The French Interior Ministry said 400 firefighters were mobilised to help tackle the blaze that engulfed the Notre Dame Cathedral on Monday.
And while hundreds of comments flooded the Pompiers du Paris Twitter page in support of the brave firefighters, many questions were raised as to how the fire was dealt with.
Why did the fire brigade not drop water on the Notre Dame Cathedral?
Authorities have revealed they were unable to drop water on the landmark to tame the blaze for fear it would ruin what was left of the 850-year-old cathedral as well as injuring people nearby.
In cases of intense fires, a water bomber jet – called a Canadair – can be deployed to drop large amounts of water.
The ministry said that an ‘exceptional device’ had been deployed to tackle the fire, with a crane lifting a fireman to tackle the blaze
French news site Le Monde, explained: ‘A Canadair projects about six tonnes of water at high speed to the ground.
‘The danger is significant of hurting one or more people around the building – which is why Canadair interventions are so infrequent in urban and peri-urban areas.
‘Such an intervention could also significantly destroy the little remaining structure of the cathedral.’
Many observers, watching the tragedy unfold on TV, asked whether the fire teams had been well-equipped enough to deal with flames at such a height
Did fire crews react quickly enough?
The Paris fire chief last night paid tribute to his crews, saying they had saved the cathedral from total destruction.
Commander Jean-Claude Gallet said a major accomplishment of hundreds of firefighters was stopping the flames from spreading to the north tower belfry.
He said two-thirds of Notre Dame’s roofing ‘has been ravaged’ and one firefighter was injured. Fire crews will keep working overnight to cool down the structure, Mr Gallet added.
Jets of water are seen desperately trying to extinguish the flames engulfing Notre Dame
The French Interior Ministry has mobilised 400 firefighters to help tackle the inferno that has been burning for hours
However, there was criticism that the fire service had not responded quickly enough – and didn’t seem to have the right equipment to tackle such a large blaze.
Flames appeared to be raging inside the cathedral for a long time before water jets capable of stopping them were mobilised.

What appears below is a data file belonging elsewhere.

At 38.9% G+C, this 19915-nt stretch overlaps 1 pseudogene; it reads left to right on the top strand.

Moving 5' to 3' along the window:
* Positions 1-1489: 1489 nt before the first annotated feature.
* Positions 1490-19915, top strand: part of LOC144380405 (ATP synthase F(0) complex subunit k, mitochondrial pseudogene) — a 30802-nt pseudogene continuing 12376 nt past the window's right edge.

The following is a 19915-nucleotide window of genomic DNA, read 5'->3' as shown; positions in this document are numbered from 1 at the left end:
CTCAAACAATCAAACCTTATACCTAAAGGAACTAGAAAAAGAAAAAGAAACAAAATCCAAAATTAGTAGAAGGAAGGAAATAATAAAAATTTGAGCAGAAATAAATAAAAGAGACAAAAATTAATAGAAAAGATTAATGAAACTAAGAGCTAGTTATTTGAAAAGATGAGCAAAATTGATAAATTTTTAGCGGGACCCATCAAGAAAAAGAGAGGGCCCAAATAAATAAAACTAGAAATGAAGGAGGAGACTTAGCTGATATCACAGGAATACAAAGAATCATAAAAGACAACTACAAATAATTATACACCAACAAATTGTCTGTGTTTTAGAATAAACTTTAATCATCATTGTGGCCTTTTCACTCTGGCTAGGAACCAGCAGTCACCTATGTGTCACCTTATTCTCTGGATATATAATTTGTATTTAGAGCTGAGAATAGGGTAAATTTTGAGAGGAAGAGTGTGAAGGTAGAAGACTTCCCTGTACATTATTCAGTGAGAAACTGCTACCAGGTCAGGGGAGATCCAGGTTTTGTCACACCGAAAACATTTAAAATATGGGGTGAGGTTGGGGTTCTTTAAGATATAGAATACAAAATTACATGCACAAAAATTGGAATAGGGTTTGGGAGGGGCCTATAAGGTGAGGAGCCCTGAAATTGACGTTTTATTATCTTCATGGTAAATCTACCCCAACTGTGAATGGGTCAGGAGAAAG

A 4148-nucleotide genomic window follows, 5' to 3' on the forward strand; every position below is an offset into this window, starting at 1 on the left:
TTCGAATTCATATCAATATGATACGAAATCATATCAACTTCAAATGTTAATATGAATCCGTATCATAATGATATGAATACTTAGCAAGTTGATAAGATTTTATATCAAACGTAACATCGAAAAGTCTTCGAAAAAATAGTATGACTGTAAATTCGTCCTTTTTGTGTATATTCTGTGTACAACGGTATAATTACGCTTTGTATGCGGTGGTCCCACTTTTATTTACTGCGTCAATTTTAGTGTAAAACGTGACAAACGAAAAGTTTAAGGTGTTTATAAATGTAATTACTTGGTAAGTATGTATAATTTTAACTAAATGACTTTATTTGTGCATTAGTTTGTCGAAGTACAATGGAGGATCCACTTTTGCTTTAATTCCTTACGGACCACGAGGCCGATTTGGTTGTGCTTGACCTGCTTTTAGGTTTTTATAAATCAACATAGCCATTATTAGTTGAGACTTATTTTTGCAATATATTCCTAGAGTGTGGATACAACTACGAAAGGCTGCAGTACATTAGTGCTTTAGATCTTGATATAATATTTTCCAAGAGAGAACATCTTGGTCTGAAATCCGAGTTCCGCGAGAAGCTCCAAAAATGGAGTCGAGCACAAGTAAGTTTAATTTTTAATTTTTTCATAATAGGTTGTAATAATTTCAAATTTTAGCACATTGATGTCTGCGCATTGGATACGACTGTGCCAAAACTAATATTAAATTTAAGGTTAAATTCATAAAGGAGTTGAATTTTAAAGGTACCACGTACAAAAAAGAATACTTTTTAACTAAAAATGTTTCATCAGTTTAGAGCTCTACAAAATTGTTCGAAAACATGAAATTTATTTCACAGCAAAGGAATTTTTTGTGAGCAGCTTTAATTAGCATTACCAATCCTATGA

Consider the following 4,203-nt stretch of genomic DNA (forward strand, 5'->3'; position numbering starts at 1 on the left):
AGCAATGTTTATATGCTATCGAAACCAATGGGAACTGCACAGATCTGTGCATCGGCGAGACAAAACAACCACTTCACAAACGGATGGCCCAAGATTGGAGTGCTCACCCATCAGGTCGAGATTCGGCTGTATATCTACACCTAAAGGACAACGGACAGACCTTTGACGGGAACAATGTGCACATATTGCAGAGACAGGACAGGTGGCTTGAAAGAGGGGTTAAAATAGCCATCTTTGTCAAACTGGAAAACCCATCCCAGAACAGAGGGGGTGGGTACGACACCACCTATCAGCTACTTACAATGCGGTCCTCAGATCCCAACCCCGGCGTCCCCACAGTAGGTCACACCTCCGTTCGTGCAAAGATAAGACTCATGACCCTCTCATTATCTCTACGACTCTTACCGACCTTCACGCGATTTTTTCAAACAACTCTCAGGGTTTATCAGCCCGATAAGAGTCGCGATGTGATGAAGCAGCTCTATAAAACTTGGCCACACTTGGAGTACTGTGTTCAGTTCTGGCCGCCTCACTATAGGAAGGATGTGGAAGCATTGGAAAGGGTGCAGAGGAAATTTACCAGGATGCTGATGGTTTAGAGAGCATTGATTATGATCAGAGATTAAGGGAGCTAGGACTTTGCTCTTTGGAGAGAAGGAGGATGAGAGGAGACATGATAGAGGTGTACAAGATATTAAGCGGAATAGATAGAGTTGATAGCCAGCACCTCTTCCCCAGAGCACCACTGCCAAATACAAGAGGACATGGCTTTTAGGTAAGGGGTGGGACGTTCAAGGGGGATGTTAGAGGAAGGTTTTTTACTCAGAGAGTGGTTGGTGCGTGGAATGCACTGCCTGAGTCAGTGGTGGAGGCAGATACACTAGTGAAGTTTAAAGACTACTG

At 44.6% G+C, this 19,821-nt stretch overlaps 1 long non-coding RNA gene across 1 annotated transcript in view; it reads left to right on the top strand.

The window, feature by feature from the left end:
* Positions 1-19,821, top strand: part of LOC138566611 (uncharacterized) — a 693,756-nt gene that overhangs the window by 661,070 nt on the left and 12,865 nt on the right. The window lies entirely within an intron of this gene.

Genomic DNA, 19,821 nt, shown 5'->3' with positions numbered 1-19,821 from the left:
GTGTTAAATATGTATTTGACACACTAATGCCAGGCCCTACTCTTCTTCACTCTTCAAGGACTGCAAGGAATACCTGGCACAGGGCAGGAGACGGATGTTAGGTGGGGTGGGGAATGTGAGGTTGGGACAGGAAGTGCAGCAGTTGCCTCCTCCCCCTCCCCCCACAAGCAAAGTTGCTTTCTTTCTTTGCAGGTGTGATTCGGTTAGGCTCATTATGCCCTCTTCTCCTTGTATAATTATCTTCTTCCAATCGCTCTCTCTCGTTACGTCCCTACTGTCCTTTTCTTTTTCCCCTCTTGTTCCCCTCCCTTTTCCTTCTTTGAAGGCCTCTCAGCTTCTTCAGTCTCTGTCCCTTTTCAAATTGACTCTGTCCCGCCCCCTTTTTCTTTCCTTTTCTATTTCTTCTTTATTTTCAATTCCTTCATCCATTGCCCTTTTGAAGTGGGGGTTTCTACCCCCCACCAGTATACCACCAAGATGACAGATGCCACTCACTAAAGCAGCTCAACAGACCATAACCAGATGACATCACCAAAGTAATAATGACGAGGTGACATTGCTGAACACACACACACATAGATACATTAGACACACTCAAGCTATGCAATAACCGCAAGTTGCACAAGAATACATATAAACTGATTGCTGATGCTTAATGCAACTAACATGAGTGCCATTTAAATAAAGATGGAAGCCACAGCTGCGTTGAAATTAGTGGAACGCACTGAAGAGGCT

Many observers, watching the tragedy unfold on TV, asked whether the fire teams had been well-equipped enough to deal with flames at such a height.
The ministry said that an ‘exceptional device’ had been deployed to tackle the fire, with a crane lifting a fireman to tackle the blaze.
Firefighters look at the fire at the landmark Notre Dame Cathedral in central Paris as they cross a bridge over the Seine river
French firemen try to extinguish a fire as flames are burning the roof of the Notre Dame Cathedral in Paris
However, pictures appeared to show that this was the only one of its kind and residents questioned why more pressure hoses and cherry-picker cranes were not on site to be able to douse the flames from above as they took hold of the scaffolding and the roof near to the spire.
As the blaze raged, the Paris authorities insisted that getting fire teams to the top of the building ‘was almost impossible’.
‘It’s much too high up, and the only access is stone and spiral staircases,’ said an emergency services source. ‘This means that the fire has been able to spread across the roof.’
Local resident Michel Dupont said those living around the cathedral were upset more equipment was not on site to spray water at the flames high up. ‘A lot of us are asking questions about the authorities’ response,’ he said.
Local resident Michel Dupont said those living around the cathedral were upset more equipment was not on site to spray water at the flames high up
What caused the blaze to spread so quickly?
Using innovative architectural techniques to assert France’s growing status as a European power, its soaring vaulted ceilings, flying buttresses and doors surmounted by a row of figures of Old Testament kings were an expression of royal grandeur.
The building is longer than a football pitch at 427ft, with its largely wooden spire – which collapsed on Monday – once soaring 300ft into the Parisian sky.
Indeed it is the mode of constructing of the roof structure – entirely in timber, with each beam being made from a single oak tree in a tight lattice – which may be the key to understanding last night’s disaster. In all, 5,000 oaks were used in making it.
A picture taken less than a month ago shows a scaffold during the restoration of Notre Dame de Paris cathedral, in Paris
‘It makes sense that it would be incredibly flammable,’ explained Notre Dame contributor Daniel Christian on the website for the landmark.
The structure’s aging wooden frame has long been a topic of concern, and a $6.8million renovation project was underway to address some of the many issues at the historic building.
But as the fire ‘started near the spire, where the scaffolding is,’ it has been suggested that the renovation work sparked the flames.
Officials have not yet determined if this was the case.